Godafoss Waterfall, the “waterfall of the Gods” (photo by Chris McCarty)

Godafoss Waterfall, the “waterfall of the Gods”

It’s impossible to miss Godafoss, the “waterfall of the Gods”, just off route 1. Hike a couple minutes to see the waterfall up close, or take a longer walk around to see if from multiple perspectives.  The waterfall was named when Iceland converted to Christianity in 1000. The legend says that when Þorgeir Þorkelsson, local chieftain and law speaker, made the tough decision to convert the country from the old nordic gods to Christianity (in order to prevent war) he threw the old gods into the falls to symbolize the change to the new era.

Continue back to the Route 1/85 split and drive another 35 minutes to Husavik, the whale watching capital of Iceland.

Husavik: Iceland’s Whale-watching capital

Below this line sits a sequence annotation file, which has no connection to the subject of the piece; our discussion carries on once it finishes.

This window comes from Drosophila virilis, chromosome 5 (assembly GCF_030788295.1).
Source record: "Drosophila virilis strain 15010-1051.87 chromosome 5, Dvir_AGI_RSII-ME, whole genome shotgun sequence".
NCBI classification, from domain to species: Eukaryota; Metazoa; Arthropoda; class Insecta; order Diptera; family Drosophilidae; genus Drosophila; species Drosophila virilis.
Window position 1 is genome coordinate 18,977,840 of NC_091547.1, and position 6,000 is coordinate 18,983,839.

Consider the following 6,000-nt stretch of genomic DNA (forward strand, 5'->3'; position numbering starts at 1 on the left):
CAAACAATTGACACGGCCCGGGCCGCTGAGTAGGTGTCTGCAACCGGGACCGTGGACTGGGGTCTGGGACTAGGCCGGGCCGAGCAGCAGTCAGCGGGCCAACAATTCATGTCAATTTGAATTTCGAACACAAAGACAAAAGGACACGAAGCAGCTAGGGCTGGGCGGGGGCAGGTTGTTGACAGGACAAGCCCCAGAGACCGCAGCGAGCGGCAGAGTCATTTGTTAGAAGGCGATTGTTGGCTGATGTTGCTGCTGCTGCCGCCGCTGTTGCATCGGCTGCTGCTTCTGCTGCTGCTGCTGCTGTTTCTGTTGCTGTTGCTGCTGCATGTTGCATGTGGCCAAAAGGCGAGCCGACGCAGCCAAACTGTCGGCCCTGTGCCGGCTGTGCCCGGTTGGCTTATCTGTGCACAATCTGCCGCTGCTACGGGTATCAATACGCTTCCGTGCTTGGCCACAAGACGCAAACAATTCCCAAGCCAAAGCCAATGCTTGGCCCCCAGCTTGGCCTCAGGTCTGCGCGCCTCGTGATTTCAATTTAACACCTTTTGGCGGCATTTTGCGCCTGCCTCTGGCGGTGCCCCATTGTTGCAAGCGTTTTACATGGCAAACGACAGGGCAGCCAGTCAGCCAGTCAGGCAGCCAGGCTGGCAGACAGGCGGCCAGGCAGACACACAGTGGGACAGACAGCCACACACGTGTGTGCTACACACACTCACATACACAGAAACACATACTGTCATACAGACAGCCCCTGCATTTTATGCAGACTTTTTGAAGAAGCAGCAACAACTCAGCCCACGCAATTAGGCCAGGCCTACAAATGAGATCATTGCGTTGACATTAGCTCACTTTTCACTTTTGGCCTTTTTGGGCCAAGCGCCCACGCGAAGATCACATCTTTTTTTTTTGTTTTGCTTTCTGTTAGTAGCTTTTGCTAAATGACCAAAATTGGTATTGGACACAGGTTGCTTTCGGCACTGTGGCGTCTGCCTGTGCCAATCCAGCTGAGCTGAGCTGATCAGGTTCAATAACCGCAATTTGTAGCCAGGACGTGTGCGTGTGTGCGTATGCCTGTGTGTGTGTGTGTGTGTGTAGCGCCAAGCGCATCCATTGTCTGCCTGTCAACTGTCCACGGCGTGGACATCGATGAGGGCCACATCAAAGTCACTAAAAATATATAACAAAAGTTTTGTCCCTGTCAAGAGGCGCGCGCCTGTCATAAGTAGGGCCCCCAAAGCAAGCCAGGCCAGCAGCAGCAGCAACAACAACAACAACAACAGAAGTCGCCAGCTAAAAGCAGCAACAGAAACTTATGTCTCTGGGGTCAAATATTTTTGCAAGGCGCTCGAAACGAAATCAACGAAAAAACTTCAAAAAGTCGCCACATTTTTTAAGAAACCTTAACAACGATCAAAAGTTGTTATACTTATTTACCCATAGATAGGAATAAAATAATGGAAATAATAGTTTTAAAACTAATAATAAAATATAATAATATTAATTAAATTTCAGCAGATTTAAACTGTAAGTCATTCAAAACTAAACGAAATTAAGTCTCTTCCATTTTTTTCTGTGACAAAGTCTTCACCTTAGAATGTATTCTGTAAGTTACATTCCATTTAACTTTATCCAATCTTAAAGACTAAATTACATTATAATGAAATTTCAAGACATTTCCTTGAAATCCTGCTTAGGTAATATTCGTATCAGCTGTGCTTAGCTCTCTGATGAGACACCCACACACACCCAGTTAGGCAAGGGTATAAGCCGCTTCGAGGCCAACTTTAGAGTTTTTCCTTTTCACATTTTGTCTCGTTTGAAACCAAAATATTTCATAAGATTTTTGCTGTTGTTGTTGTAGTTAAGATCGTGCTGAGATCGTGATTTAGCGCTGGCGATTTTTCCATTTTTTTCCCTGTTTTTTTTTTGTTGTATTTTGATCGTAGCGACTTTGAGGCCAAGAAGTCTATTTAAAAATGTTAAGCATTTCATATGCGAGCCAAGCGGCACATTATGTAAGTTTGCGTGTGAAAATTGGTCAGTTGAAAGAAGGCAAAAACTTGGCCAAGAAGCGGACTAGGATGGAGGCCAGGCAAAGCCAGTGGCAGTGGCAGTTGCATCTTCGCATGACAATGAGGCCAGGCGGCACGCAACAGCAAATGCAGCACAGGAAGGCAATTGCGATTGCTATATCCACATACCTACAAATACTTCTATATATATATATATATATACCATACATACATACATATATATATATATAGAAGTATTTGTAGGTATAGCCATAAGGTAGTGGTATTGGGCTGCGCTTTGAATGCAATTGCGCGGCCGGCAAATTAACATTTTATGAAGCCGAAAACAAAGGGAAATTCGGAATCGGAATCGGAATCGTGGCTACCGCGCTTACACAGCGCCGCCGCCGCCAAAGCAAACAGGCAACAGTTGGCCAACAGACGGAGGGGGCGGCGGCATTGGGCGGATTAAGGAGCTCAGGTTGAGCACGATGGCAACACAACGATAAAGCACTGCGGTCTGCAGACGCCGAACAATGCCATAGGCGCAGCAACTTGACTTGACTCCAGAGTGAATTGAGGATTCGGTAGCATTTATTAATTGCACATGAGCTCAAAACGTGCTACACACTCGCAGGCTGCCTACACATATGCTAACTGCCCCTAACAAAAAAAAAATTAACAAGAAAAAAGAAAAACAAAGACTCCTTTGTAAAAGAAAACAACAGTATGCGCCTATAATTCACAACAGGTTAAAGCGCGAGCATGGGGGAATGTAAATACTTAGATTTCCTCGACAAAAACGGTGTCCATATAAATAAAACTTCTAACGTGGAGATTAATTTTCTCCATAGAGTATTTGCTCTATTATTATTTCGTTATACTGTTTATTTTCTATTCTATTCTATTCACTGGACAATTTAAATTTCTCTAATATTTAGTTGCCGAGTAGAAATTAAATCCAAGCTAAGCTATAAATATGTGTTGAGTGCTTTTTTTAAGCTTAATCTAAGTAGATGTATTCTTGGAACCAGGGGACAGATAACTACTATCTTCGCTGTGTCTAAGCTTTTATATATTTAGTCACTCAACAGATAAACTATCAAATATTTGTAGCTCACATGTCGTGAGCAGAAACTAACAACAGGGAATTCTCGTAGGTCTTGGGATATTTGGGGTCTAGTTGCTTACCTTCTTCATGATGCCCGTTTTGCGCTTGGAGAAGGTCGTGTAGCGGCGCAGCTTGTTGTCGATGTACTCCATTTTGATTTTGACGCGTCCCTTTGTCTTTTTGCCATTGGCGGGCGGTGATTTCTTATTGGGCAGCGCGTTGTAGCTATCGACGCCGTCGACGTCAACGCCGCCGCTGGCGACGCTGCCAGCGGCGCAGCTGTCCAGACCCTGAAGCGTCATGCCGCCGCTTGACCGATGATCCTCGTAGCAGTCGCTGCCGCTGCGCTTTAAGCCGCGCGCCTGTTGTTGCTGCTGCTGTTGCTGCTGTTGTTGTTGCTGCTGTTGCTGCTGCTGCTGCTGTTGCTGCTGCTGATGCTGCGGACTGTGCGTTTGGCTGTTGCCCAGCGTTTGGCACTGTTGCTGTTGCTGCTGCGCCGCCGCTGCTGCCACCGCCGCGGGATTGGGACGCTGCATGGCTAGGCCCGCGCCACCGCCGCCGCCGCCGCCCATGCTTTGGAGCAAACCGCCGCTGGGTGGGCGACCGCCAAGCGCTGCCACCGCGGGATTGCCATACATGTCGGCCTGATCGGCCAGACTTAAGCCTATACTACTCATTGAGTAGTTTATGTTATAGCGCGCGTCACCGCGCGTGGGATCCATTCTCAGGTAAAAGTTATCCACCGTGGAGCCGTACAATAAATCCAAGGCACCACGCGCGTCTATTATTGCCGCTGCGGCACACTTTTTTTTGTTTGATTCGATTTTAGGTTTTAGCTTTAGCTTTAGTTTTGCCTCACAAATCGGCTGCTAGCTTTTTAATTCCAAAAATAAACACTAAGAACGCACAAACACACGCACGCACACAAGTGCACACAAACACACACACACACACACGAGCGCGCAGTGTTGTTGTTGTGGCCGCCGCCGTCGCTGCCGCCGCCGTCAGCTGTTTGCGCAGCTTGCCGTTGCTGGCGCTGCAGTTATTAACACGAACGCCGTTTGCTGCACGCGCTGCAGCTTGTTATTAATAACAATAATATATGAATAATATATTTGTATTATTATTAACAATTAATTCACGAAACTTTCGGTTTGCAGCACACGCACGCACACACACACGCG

Iceland’s whale watching capital is just over an hour’s drive from Akureyri, making it a good day trip option or a stopover on a loop to Godafoss, Asbyrgi, Dettifoss, and Lake Myvatn.

Unlike in other regions where you must sail a while to find whales, Husavik often has whales, porpoises, and seabirds a few minutes from the harbor. Join a tour on some newer, carbon-neutral ships that are quieter (nicer for whales) and don’t pollute the environment (nice for everyone) We recommend North Sailing, right on the harbor (the entire building, restaurant, and cafe was made from recycled wood).

Check out the whale museum and the church by the harbor before further exploring the region.

Continue along the tip of the Peninsula to arrive at…

Asbyrgi Canyon